How to Prepare Cow Skulls

••• Cow"s skull. image by Saskia Massink from Fotolia.com

Cow skulls are a decorative item in many homes. They frequently hang on walls and in entryways in Southwestern décor. However, hanging a cow skull in your home is not as simple as walking into the field and picking one up. Proper preparation is necessary to prevent foul smells and to keep insects living in the skull from infesting your home.

Lay the skull on a flat surface and remove the skin. Slide the knife through the skin, making a cut down the center of the forehead. Peel the skin back toward the underside of the skull, using the knife to cut it away from the flesh and tendons.

Place the skull in a large stock pot, covering it with water. Set the pan on the burner and turn the heat to medium, allowing the water to slowly come to a boil. Allow the skull to boil for at least three hours to separate the flesh from the bone. Turn the pot off and leave the skull in the water until it is cool enough to handle.

Slide on the gloves and pull the skull out of the water, setting it inside a garbage bag on your work surface. Pull the loose flesh away from the skull, placing it in the bag for easy cleanup. Scrape any remaining bits of flesh or tendon from the skull with the back of the knife to keep from damaging it.

Pour the hydrogen peroxide in a plastic tub and place the skull inside. Add enough water to completely cover the skull, closing the tub with the lid. Hydrogen peroxide helps bleach the skull and turn it a nice, even shade of white without damaging the bone. Leave the skull inside the solution for five days.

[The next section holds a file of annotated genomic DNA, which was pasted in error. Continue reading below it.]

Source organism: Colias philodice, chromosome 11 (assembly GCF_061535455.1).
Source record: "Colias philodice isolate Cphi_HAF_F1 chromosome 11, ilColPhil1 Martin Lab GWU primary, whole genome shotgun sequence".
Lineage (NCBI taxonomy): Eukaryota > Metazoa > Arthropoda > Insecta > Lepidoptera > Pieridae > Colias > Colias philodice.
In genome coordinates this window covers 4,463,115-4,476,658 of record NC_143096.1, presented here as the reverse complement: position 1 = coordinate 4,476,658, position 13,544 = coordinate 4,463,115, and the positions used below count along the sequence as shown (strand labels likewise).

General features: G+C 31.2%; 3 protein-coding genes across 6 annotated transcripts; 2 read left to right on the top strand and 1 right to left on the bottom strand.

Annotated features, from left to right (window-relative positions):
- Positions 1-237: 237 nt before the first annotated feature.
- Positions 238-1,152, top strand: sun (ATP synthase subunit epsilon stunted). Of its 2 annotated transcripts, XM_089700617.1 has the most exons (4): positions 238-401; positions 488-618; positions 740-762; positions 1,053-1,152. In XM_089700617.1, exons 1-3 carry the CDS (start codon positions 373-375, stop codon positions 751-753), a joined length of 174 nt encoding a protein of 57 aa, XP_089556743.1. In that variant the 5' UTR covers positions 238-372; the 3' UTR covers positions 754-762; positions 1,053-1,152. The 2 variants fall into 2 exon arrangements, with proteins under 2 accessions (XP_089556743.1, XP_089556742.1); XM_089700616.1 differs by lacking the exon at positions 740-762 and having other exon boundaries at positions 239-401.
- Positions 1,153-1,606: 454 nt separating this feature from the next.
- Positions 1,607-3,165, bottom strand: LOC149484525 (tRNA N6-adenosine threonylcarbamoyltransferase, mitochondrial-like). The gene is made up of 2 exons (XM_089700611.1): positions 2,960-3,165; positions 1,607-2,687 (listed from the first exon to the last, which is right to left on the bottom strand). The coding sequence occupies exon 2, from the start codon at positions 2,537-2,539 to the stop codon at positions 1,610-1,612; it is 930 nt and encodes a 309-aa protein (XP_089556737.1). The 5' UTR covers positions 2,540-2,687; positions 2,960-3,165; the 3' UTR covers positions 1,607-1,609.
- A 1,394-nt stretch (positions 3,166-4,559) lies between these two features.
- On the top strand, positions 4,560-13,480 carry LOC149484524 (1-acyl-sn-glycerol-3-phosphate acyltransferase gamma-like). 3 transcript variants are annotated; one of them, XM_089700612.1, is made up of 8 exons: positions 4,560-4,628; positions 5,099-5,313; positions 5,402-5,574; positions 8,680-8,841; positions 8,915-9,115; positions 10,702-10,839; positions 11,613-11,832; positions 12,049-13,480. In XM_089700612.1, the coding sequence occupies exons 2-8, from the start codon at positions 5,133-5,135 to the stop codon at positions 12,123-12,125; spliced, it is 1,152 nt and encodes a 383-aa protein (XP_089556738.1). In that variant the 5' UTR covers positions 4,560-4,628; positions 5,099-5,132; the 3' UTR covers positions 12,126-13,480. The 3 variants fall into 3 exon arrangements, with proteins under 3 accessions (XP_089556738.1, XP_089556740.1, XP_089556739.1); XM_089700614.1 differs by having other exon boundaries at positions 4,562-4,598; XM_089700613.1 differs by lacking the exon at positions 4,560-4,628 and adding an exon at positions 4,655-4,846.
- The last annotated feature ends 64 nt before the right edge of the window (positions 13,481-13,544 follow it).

Remove the skull from the peroxide and move the skull into a sunny outdoor location for one week. The cavities inside the skull need to dry completely before use. The sun also interacts with the peroxide and will finish the bleaching process.


  • Don't use bleach to whiten the skull. Bleach is too powerful and can eat holes through the bone.


  • You can boil the skull indoors or on an outdoor propane burner. The boiling flesh can produce a pungent, offensive odor.


About the Author

Louise Lawson has been a published author and editor for more than 10 years. Lawson specializes in pet and food-related articles, utilizing her 15 years as a sous chef and as a dog breeder, handler and trainer to produce pieces for online and print publications.

Photo Credits

  • Cow"s skull. image by Saskia Massink from Fotolia.com